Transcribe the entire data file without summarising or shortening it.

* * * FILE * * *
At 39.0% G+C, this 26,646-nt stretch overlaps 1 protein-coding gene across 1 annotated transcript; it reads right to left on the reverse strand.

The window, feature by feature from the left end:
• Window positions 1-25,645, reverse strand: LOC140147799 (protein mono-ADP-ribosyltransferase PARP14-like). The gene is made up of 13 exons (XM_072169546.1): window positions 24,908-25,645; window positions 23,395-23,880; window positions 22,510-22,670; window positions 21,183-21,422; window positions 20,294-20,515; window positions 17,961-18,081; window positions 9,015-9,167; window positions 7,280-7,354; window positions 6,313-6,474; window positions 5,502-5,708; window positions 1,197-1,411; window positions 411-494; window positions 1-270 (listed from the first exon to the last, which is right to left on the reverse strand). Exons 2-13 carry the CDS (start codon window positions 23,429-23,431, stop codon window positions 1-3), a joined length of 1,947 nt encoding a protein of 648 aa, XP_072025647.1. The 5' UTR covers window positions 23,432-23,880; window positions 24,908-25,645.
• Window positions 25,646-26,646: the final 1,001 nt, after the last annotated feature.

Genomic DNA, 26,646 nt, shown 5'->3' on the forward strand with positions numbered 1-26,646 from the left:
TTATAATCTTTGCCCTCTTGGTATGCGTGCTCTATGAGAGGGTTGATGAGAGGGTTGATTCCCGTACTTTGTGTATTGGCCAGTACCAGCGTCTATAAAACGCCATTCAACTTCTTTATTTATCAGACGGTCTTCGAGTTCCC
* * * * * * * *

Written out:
At 39.0% G+C, this 26,646-nt stretch overlaps 1 protein-coding gene across 1 annotated transcript; it reads right to left on the reverse strand.

The window, feature by feature from the left end:
• Window positions 1-25,645, reverse strand: LOC140147799 (protein mono-ADP-ribosyltransferase PARP14-like). The gene is made up of 13 exons (XM_072169546.1): window positions 24,908-25,645; window positions 23,395-23,880; window positions 22,510-22,670; window positions 21,183-21,422; window positions 20,294-20,515; window positions 17,961-18,081; window positions 9,015-9,167; window positions 7,280-7,354; window positions 6,313-6,474; window positions 5,502-5,708; window positions 1,197-1,411; window positions 411-494; window positions 1-270 (listed from the first exon to the last, which is right to left on the reverse strand). Exons 2-13 carry the CDS (start codon window positions 23,429-23,431, stop codon window positions 1-3), a joined length of 1,947 nt encoding a protein of 648 aa, XP_072025647.1. The 5' UTR covers window positions 23,432-23,880; window positions 24,908-25,645.
• Window positions 25,646-26,646: the final 1,001 nt, after the last annotated feature.

Genomic DNA, 26,646 nt, shown 5'->3' on the forward strand with positions numbered 1-26,646 from the left:
TTATAATCTTTGCCCTCTTGGTATGCGTGCTCTATGAGAGGGTTGATGAGAGGGTTGATTCCCGTACTTTGTGTATTGGCCAGTACCAGCGTCTATAAAACGCCATTCAACTTCTTTATTTATCAGACGGTCTTCGAGTTCCC